The little things you should have said or not said.

   The failures and faults you see in yourself daily.

You need to just confess those things and move on.


This passage is about heinous sins and recurring sins

   that cause a crisis of guilt in the Christian. 

Guilt and pain that is so great that you can’t just confess and move on.

   Maybe you’ve experienced that level of guilt and maybe you haven’t.

   Not all Christians go through the same desperate times.


But if you have, or if you are even now exposed and in pain—

   Ezra’s prayer shows the way for true relief. 

Two things are necessary to get relief from a crisis of guilt:

   1.  You must grieve over your sin.

   2.  You must find comfort in your Priest.


MP#1  You must grieve over your sin

First, you must grieve over your sin.

   You must express your grief to the Lord in prayer.


When we were living in St. Louis, Allison and I went to the funeral

   of the brother of one of her students.  I was in seminary, Allison was teaching.

The grown brother of one of her students passed away and she said—

   I’m close to this girl, we need to go to the funeral.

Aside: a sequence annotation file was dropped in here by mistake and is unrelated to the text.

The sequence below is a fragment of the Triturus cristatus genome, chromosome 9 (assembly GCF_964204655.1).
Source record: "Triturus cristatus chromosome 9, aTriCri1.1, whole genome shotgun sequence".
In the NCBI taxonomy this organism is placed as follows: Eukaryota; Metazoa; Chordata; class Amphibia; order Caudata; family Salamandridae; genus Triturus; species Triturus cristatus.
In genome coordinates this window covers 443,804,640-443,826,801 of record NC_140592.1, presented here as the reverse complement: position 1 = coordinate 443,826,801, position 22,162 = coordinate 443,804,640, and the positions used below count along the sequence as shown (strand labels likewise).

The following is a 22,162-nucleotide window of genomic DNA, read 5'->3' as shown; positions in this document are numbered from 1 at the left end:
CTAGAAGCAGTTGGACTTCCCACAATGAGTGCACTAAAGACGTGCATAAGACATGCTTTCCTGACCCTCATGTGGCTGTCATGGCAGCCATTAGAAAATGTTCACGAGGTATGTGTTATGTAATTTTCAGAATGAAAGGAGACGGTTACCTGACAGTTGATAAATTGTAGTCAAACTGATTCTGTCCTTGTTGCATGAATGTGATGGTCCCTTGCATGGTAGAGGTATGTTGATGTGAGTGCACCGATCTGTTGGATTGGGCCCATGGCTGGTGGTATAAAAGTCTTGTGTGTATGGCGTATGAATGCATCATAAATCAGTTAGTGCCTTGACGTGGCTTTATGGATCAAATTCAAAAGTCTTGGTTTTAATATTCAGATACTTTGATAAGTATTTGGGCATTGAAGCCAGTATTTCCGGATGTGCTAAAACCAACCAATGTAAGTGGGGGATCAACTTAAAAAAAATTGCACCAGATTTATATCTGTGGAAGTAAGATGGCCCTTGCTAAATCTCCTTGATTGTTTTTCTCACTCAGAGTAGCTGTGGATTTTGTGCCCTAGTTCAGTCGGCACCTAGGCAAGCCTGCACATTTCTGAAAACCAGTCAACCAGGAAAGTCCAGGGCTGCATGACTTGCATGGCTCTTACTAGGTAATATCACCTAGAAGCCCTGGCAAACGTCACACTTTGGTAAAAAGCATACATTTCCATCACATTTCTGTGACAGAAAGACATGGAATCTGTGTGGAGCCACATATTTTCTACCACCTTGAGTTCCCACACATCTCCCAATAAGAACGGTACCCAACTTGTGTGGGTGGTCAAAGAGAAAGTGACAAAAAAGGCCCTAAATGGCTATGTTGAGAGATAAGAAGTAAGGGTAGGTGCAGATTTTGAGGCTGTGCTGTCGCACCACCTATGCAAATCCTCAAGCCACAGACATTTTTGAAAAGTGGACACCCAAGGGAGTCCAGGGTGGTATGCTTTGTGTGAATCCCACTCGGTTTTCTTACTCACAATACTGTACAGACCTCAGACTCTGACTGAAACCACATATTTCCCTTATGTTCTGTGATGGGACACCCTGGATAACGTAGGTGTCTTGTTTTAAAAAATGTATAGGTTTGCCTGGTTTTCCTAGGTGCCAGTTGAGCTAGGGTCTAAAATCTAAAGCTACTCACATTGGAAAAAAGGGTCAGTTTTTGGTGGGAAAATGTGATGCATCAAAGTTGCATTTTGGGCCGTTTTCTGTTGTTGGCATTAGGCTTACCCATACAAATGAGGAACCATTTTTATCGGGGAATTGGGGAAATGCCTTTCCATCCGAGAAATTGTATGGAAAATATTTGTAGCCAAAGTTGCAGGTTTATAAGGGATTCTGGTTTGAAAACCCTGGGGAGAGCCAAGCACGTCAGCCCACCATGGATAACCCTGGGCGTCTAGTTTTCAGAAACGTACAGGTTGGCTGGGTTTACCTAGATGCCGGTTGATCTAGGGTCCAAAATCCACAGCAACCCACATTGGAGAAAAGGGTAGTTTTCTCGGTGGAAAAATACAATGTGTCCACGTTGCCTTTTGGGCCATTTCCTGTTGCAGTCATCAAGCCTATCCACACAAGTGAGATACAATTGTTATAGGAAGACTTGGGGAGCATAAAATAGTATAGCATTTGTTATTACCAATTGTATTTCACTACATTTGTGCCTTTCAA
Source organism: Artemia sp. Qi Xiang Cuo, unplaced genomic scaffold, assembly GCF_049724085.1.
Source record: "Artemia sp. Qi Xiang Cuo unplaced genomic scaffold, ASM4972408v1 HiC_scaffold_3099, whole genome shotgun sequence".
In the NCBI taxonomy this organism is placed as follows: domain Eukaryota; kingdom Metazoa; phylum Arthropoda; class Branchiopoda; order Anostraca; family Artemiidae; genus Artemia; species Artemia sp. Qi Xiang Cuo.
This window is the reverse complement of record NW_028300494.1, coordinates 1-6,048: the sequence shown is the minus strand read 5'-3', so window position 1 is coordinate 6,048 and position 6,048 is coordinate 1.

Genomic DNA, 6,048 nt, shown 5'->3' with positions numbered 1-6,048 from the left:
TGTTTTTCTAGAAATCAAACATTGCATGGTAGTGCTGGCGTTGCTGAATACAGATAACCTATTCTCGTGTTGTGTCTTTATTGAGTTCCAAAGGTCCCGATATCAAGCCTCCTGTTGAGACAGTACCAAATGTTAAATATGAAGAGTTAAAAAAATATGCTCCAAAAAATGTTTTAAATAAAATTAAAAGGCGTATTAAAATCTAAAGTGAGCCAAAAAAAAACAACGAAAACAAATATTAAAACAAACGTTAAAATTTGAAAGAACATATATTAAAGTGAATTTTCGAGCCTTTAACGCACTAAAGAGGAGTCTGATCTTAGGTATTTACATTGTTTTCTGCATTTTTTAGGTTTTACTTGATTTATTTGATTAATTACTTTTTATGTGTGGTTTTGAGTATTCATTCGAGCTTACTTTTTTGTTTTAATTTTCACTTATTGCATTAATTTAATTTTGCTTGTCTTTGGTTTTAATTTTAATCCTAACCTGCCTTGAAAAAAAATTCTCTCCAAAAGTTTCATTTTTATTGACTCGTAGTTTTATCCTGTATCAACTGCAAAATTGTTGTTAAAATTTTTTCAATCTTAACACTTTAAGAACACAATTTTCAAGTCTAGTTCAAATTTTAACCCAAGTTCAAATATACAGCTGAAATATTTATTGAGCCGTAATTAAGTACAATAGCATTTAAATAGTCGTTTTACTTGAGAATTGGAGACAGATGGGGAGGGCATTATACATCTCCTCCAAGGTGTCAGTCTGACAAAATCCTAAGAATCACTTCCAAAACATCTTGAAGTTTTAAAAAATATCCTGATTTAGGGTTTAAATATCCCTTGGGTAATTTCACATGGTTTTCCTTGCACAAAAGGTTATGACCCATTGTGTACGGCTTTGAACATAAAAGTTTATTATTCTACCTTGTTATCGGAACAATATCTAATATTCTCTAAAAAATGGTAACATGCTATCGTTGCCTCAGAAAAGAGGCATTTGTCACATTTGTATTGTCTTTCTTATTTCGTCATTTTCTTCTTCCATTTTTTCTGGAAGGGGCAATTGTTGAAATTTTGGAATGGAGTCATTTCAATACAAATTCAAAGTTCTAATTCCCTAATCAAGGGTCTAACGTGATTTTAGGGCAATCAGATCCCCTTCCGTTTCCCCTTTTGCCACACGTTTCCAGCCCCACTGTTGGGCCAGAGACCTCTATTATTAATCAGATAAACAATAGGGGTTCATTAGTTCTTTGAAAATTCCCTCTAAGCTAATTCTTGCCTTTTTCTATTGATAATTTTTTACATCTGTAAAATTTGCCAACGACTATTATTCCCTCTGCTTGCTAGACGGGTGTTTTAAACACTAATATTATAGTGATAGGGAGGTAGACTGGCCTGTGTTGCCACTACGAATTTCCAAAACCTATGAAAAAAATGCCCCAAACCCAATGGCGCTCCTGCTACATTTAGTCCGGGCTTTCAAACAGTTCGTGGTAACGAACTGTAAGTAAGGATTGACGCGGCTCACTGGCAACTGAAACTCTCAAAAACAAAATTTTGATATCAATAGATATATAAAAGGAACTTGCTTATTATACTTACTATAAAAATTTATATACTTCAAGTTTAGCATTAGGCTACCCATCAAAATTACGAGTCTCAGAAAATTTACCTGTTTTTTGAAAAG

This was an African-American family

   so the funeral was a cross-cultural experience for us.

Most of the service was completely familiar—music, Scripture reading, message.

   But the part that was very different for us was their expression of grief.

   They wailed, they screamed, they threw themselves down on the casket, on floor.

Neither one of us had ever seen such physical expressions of grief. 


It was a lot like what Ezra did.

   He tore his clothes, pulled out his hair and beard, threw himself on the ground.

Those behaviors sound strange to us. 

   If we saw someone tearing their clothes and pulling out their hair,

   we would try to restrain them.  We would think they had lost their mind.

But Ezra had not lost his mind.  He was grieving.

   Those were common expressions of grief in Hebrew culture.